I used to write a column for the Teesside Advertiser. It was one of those free newspapers, mostly adverts, which went through every door in the county, apart from Hartlepool, where they always plough their own furrow.
I got the column during the 1980s, when I worked in Middlesbrough and volunteered with an organisation called RESPOND! R! was the Churches’ Response to Cleveland’s Industrial Crisis. The idea was to visit and report on projects that involved the unemployed. So, I travelled all over Middlesbrough, Stockton and Langbaugh collecting stories, which seem in retrospect to be mostly about wood workshops. It would have been a bit dull, writing about cupboards every week but what was interesting was the why – why did so many unemployed people invest their time in these projects?
Almost every column I wrote was published. There was one exception. This is its story.
R! had just run a course for long-term unemployed with a few church ministers and the like. It was called “Dark Holy Ground”. Someone suggested I visit one of the organisers, Robert Gallagher, vicar of Coulby Newham, which is a new estate, south of Middlesbrough.
Robert’s gift was listening, I can’t remember meeting anyone else with this gift to such a degree. Throughout the course, Robert listened carefully and made notes on bits of paper. People on the course also wrote bits and bobs on scraps of paper. At the end of the course, the organisers had a sizeable pile of paper.
It needed sorting and so the three of them, Robert, Keith who was R!’s paid worker and the Catholic Priest based at Middlesbrough’s Cathedral, took the papers to a pub in Guisborough. They spent the evening utterly absorbed in discussing each piece and deciding which booklet it belonged and where in its booklet it belonged.
Towards the end of the evening, they finished and looked up to find the bar in silence. They hadn’t noticed customers silently gathering around and listening to their conversation. These papers powerfully moved hearts.
Robert explained that at the start, each participant in the course told their story. This simple exercise changed everything. Story after story was about the pain of long-term unemployment. Life without purpose, sat in front of daytime TV all day every day. If not, then blaming yourself. Lives of bitterness and futility. Their stories were pretty much the same.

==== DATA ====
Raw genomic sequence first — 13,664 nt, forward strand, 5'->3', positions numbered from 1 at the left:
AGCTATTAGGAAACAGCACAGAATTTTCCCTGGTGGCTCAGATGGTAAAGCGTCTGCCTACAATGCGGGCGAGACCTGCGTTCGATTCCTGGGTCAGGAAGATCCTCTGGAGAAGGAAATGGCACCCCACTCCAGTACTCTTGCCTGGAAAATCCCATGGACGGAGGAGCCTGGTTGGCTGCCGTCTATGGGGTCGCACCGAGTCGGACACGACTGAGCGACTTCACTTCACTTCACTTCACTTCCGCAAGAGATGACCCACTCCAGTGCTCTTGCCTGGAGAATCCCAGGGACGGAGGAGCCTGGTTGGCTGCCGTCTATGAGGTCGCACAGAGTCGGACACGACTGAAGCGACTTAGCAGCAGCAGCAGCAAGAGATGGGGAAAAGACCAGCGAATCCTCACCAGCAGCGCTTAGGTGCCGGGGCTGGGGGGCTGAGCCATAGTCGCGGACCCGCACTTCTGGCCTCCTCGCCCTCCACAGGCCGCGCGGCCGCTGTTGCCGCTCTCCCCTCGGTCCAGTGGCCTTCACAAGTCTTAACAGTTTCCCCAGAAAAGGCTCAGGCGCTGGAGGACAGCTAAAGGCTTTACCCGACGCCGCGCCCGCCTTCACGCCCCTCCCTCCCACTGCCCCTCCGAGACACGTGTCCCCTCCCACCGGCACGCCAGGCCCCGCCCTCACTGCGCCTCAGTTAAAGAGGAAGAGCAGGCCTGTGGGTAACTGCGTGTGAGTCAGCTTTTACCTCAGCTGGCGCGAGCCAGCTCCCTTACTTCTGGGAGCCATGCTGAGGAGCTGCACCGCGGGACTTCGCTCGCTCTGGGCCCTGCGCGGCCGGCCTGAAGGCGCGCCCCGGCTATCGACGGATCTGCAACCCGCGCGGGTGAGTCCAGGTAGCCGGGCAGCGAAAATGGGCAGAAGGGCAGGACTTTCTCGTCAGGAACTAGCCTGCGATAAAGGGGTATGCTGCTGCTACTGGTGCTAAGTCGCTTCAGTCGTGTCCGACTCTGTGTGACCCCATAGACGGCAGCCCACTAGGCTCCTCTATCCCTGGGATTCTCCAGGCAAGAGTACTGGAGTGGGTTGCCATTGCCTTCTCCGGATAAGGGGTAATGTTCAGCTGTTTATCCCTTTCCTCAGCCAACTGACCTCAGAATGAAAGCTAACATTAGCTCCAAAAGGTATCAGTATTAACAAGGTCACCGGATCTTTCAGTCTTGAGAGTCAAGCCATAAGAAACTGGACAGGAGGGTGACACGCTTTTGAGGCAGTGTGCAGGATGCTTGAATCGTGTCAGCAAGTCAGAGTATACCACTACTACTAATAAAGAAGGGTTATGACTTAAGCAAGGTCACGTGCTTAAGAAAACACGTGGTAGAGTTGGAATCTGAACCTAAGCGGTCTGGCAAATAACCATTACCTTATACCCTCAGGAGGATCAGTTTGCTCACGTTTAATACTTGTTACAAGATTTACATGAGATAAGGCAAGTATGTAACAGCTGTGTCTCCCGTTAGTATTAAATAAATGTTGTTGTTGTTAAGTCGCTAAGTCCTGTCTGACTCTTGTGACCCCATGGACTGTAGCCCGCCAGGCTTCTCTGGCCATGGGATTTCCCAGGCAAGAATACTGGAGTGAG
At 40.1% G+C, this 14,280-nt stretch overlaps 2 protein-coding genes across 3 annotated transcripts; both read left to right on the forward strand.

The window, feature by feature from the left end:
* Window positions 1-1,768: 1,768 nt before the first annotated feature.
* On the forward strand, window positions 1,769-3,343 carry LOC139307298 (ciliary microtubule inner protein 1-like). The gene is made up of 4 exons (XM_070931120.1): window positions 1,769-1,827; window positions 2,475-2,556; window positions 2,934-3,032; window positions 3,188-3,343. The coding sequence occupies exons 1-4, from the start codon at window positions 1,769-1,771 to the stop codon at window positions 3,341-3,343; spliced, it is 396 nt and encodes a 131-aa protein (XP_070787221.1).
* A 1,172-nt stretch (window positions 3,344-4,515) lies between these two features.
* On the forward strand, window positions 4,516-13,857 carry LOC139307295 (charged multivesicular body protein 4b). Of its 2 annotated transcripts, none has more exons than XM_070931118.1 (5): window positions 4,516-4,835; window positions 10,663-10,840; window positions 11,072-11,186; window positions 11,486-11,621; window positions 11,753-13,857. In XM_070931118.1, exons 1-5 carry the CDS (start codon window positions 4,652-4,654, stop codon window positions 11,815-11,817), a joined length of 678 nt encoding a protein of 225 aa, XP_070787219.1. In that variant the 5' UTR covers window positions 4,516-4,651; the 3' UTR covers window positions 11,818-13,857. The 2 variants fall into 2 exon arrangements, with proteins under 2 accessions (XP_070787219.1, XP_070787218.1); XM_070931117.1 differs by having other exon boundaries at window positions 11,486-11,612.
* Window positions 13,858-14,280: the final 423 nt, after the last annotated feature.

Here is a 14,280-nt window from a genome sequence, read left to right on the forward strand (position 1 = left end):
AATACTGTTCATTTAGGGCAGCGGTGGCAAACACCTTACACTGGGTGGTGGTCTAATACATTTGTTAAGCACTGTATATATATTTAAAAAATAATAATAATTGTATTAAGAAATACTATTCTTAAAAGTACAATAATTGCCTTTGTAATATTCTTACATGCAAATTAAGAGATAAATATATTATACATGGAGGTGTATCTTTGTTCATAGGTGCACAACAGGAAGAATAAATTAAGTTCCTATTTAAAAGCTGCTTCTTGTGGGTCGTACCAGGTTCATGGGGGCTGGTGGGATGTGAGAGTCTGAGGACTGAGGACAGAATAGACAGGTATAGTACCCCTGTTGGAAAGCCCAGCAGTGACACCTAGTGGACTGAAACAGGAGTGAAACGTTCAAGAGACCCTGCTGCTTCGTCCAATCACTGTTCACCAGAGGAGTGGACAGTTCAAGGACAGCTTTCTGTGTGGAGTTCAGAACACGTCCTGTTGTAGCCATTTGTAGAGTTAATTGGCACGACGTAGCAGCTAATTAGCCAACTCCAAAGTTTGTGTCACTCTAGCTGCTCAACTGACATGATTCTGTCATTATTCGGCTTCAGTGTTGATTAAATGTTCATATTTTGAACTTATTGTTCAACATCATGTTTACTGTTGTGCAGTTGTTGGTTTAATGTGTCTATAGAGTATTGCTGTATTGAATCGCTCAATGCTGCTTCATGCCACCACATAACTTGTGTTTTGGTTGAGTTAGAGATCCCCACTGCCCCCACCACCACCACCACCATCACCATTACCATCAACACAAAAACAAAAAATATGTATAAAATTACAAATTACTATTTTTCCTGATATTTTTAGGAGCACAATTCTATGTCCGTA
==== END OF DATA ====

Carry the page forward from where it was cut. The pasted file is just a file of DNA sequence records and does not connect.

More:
Then someone said, “Hang on, if this is happening to all of us, it can’t be us who are to blame”. This led to a flood of creativity. They studied the Psalms together and found a connection with the writers of songs from long ago, people experiencing much the same thing. Then they found Psalm 139, v11. “The darkness with you is no darkness at all, the night is as light as the day.” And someone said: “It’s still dark!”
Their lives were transformed in all respects apart from material. They were able to say as they re-engaged with the world around them, “Unemployment is the best thing that happened to me.” Word spread and a few other groups did a similar exercise. People once ashamed of their story, were willing to tell it in public.
I’ve known since that conversation with Robert, how powerful storytelling can be – their stories shared, transformed lives. Unable to share their stories, they were isolated in their pain. Once they were able to share, they took responsibility for the mistakes of politicians and business owners and made their own way. They found solitude through telling their stories.
I met Robert once more, he invited me to a second conversation a few days later. His church council meetings would stretch into the early hours of the morning because he encouraged its members to share their stories. He saw God has a dark face and the truth is we encounter God in suffering. We can live with and transform the pain if we know God’s dark face. This should sound harsh or shocking.
He asked me: “What do you think I feel when I hear a story of great pain and suffering?” I couldn’t answer that. “Joy”, he said. “That’s when I’m closest to God.”
Why didn’t the editor of the Teesside Advertiser publish my column about Dark Holy Ground? Maybe it was too religious or too political. What do you think?
Day 4/21 of my writing challenge. Every weekday, I publish a short piece of writing on my subject, solitude. The writings are based on a daily prompt from Megan Macedo, who leads the challenge. These are all first drafts with minimal revision. Please comment if you find these posts helpful. Previous: Whited Sepulchre. Next: Inscriptions.